Comic artist Peter Ford may not be a name many fans of British comics may recognise today, but for those of us who grew up in the 1960s and early 1970s, his work remains memorable.
His credits included humour strips such as “The Munsters” and “Bewitched” strips for the TV Century 21 and Lady Penelope annuals respectively, later episodes of “Perils of Parker” for Lady Penelope comic (initially drawn by Gerry Embleton), the wonderful “Super Mousse” advertising strip for Countdown, and “Dad’s Army” and “Autocat and Motormouse” for TV Action.
He also drew episodes of “Cathy Thompson” for Penelope, the later incarnation of Lady Penelope comic, but I don’t have copies of the relevant issues to know the style he used on those.
However, earlier in his career he drew in a more realistic style, with credits spanning work for DC Thomson’s Commando, as well as illustrating at least some of Hornet‘s “Spotlight On…” features.
“He was a great bloke, really friendly,” recalls designer and editor John Egglesfield, who worked with Peter on Zambia’s Orbit comic magazine, drawing numerous items in the early 1970s, which was produced in London.
Those who remember him recall Peter was a powerful, stocky man, of Maori heritage, who grew up in Poplar, London. In addition to his comics career, he was both a judo and school teacher, the latter work including a placing at Daneford Secondary Modern, based in Gosset Street, East London. He later moved from London to live in Southend-on-Sea with his family.
Sadly, along with his strips for Countdown, his work on Orbit was among his last, as he died suddenly, of a heart attack, on 8th October 1974.
Fellow artist Gerry Embleton, who shared a studio with Peter, recalled him as “a very dear friend of mine when I was in my very early twenties,” memories posted by Matt Emery, editor of the excellent Pikitia Press blog, on a thread about Peter on the RootsChat forum.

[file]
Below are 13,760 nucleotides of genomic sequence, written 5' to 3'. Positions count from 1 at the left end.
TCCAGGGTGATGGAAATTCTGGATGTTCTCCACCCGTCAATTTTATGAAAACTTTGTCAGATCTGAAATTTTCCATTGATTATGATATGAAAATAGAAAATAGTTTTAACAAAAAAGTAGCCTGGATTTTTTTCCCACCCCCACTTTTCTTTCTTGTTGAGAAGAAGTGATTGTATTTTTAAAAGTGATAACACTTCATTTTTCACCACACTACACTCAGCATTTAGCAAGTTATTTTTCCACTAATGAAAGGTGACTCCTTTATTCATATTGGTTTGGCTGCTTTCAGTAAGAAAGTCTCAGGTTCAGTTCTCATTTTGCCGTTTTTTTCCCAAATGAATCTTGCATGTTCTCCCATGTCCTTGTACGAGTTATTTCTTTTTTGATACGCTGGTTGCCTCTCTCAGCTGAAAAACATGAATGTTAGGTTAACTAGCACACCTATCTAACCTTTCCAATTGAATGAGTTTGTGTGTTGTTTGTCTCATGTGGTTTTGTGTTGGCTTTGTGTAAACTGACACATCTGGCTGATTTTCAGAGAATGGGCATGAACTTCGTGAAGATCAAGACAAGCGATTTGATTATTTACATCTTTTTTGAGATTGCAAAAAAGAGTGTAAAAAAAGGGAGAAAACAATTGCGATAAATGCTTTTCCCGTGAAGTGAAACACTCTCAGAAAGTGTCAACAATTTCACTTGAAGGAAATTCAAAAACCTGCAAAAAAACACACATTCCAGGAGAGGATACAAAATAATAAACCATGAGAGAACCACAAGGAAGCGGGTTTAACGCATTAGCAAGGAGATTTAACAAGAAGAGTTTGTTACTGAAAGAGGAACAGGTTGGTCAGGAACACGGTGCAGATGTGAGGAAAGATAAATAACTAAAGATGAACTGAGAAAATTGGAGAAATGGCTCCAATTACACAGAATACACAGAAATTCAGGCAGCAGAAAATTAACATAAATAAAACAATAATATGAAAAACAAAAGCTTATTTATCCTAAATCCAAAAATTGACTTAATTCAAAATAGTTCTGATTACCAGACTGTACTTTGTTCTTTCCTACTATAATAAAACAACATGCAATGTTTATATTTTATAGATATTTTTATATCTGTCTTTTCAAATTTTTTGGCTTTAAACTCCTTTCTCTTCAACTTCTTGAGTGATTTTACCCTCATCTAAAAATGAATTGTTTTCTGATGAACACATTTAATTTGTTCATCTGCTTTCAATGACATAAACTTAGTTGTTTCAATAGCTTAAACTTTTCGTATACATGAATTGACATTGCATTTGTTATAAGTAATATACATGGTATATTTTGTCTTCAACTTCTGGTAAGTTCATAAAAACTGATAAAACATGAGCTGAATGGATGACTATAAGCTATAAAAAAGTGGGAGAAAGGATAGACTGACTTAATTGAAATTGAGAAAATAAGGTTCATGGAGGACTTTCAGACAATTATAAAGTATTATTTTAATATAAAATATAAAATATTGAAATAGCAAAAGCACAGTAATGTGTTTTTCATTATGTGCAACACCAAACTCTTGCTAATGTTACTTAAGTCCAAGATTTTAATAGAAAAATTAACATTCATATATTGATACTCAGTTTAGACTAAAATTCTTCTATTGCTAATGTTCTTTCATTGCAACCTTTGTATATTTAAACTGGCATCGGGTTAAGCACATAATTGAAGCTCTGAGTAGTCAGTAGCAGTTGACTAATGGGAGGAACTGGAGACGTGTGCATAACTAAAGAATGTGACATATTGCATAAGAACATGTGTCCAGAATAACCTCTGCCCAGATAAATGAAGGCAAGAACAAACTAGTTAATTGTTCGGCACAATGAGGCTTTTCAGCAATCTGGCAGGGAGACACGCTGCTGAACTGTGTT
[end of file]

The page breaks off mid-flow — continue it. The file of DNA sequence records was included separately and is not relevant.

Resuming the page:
“He was a wonderful character, he sang in amateur opera, played the guitar, was a talented cartoonist and comic strip artist, a paratroop instructor, a judo third Dan and ran a school, and was a school teacher. These separate worlds rarely had contact with each other and when he died representatives of his different interests gathered at his funeral and were amazed to discover how wide his interests were.
“He was quite a formidable character having a Polynesian anatomy, very big and powerful, a fierce warrior look when angry and a huge white toothed smile.”
“I was a fellow judoka and coach around the Poplar and Stepney area when Peter was teaching judo at the St. Paul’s Way School,” Roy Burgess recalls of ahis fellow British Judo Council member. “We went to several judo tournaments abroad together and it was a great shock when he died suddenly… I am not positive, but I believe that he was 42 at the time.”
His passing was marked on 15th February 1975 with a Martial Arts Tournament in his memory organised by Roy, the proceeds of which were donated to Peter’s wife, Lily and her family.
For anyone who remembers “Supermousse” and Peter’s other works, I hope this tribute is a worthy, if small attempt to honour his memory and collate what is known about him for today’s comics community.
If you recall more of Peter’s work as an artist, please do let us know.
• Peter Ford, died 8th October 1974, survived by his wife Lily and daughters Kim, Jane and Jo
With thanks to Norman Boyd, John Egglesfield, Matt Emery, Peter Gray, Steve Holland, Phil Rushton, Lew Stringer, Shaqui le Vesconte and others who have documented Peter’s comics career